Almost anyone who draws a regular paycheck is required to attend leadership training. But what about followership training? We never hear about that. Yet it is the good followers that are targeted by management to be the next leaders.
So, here you are, installing carburetors or putting bolts into holes, hour after hour. You talk with co-workers when you break for a smoke or wolf down your bologna sandwiches and try to put your body in “rest” mode for 15 minutes. Then, out of the blue, the boss decides to put you on swing shift. And you think, “What am I following this guy for?” Perhaps it is a test. Maybe you are unknowingly in training.
It takes just as much training and self-talk to be a follower as it does to be a leader. And it’s a tough job to be your own person while following someone else’s directives to the letter, sometimes shouted at you from a distance. The assembly worker who has a great attitude and works hard might someday become the boss. But even if that never happens, being a good follower will make your work life less stressful.
Take it one day at a time: This is the place where you are right now, so live in the moment. Work hard for your whole shift but, before you get home, take off your inner factory clothes and change into Dad or Mom, card player or country music buff. If you try to plan for weeks or months, you won’t be flexible enough to switch to some new orders or different responsibilities.
Nobody’s a nobody: What you do for a living is not the same as who you are. You don’t need to treat yourself the way a lousy boss might treat you. Remember, while you pick up parts or tighten screws, that you might be a great guitar player; maybe you just bagged a 10-point buck or became a parent for the first time. Be happy in that part of your life!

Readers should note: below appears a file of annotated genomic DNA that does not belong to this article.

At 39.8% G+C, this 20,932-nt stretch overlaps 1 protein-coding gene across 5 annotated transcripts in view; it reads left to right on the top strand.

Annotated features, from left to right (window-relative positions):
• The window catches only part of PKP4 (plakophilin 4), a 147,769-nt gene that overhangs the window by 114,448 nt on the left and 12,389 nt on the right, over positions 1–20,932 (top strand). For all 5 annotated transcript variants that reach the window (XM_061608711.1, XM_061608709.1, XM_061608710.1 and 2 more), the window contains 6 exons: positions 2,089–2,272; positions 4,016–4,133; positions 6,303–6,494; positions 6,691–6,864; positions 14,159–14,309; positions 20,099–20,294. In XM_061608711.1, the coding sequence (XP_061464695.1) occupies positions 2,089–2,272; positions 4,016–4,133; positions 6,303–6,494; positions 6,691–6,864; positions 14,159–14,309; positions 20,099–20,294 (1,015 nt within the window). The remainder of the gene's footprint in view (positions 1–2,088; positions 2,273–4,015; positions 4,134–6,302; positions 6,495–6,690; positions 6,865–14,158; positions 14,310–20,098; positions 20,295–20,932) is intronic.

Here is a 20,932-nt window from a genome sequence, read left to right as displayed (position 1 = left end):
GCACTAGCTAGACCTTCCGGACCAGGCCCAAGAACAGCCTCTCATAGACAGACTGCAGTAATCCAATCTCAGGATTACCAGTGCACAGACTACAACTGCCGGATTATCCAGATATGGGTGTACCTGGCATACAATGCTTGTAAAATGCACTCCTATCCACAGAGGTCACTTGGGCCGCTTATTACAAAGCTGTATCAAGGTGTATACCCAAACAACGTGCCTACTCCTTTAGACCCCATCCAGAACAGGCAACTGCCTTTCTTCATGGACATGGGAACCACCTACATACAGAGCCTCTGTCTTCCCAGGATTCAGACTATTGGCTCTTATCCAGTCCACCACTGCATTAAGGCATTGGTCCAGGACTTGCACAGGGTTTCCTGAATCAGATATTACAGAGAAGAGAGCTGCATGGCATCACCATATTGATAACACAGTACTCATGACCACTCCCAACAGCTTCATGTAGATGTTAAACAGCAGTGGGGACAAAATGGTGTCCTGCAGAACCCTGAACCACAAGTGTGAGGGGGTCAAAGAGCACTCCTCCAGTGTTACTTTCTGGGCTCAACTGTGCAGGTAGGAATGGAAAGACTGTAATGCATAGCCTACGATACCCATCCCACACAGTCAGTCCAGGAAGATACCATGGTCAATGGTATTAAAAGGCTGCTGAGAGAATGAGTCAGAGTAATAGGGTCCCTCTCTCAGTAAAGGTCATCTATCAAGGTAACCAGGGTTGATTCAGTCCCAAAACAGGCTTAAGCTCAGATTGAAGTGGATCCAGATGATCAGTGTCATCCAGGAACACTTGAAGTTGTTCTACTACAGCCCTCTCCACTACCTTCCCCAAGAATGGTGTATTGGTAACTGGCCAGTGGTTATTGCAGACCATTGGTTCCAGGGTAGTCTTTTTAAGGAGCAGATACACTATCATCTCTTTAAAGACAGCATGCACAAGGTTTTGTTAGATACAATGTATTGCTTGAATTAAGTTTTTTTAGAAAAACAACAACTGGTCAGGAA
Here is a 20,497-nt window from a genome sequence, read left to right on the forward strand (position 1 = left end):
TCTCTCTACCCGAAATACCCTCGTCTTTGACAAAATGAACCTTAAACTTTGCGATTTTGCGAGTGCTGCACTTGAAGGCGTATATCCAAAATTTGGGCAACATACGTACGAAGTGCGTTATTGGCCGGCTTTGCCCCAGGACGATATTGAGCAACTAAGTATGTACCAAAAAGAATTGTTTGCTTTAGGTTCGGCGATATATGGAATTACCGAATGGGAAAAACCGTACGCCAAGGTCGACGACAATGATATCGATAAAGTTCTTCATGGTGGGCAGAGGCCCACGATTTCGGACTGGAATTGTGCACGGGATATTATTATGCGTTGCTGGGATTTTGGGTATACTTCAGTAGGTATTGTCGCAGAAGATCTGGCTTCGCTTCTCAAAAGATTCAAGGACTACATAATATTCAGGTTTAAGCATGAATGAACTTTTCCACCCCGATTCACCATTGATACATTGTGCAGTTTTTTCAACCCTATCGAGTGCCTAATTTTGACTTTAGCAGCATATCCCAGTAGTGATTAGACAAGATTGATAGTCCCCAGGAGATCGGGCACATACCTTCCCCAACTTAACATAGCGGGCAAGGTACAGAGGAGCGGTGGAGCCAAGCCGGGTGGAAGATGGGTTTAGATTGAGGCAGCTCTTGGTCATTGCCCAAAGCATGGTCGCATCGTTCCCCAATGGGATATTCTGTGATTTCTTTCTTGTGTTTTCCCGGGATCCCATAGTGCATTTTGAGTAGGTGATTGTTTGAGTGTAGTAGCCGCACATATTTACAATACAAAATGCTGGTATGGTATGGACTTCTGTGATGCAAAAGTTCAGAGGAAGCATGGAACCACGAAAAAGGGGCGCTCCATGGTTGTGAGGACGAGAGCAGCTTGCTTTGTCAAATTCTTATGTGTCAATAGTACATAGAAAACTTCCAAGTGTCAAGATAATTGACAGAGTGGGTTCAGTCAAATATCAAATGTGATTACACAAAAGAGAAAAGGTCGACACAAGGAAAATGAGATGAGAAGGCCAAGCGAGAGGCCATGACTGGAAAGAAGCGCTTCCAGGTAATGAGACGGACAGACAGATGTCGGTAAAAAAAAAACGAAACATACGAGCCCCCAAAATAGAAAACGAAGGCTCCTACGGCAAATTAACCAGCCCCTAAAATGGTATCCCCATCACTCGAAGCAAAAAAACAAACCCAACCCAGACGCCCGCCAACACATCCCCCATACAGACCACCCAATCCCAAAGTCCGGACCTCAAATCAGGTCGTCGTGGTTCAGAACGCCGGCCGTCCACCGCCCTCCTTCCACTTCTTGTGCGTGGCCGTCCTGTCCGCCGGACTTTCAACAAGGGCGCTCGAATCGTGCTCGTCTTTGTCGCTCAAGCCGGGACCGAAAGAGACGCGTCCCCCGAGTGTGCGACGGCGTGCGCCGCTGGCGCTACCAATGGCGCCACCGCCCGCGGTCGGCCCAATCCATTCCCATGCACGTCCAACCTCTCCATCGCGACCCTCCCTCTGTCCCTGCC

“Yes” might be a doorway to success: when the boss asks you to take on an extra job or two, be ready to say, “yes.” If you’re already up to your eyeballs in work, this is the time to have a two-minute meeting to ask your boss to help you prioritize work. “Yes” might mean “I’ll do it this minute” or “is it OK if we plan this thing for a few days out?” Saying “yes” lets your supervisor know you’re ready, willing and able to fit the bill. Even if “yes” feels hard, you will be seen as reliable and able to manage a heavy schedule.
Do what you do well: If you’re careful and thorough at your job—even if it is dirty, rough, or hot–you’ll know how to keep these same ethics throughout your life. Besides that, you might save the company money because you’re less likely to break a machine or let expensive parts fall on the floor.
Don’t let rudeness change you: Don’t let dirty talk, or even racial or ethnic slurs, poke holes in you. You’re better than that! Yelling back with another snide remark won’t help your life. Try to build your life with good things and can let the other stuff go.
Your factory is your embassy: Become an ambassador for your company. Help with tours. Ring bells for the Salvation Army. Involve yourself in the good work of your community, especially when your company sends 10 or 20 workers to rake yards, spruce up a building or help children become better readers. Learn about the good things your company does, even if you feel you don’t get your share of those things.
I know my stuff: Carry yourself as one who is confident and competent; a person who loves life even during days when you feel at a loss or wonder if you left your brain at your back door. Even then, you are growing your own personal excellence where you are and how you are. Everybody can pretend they own an ivory tower; it takes real maturity to remain true to yourself. You never know; that ivory tower could catch fire and topple at any minute.
In the end, followership training just might remind you of the kind of person you would like to be, or the person you’d like to be your friend. Management seeks out good followers in the hope that they will also be good leaders. If that promotion comes, you’ll be a leader of others. Then you’ll have another leader higher up the ladder for you to follow. It never stops, does it?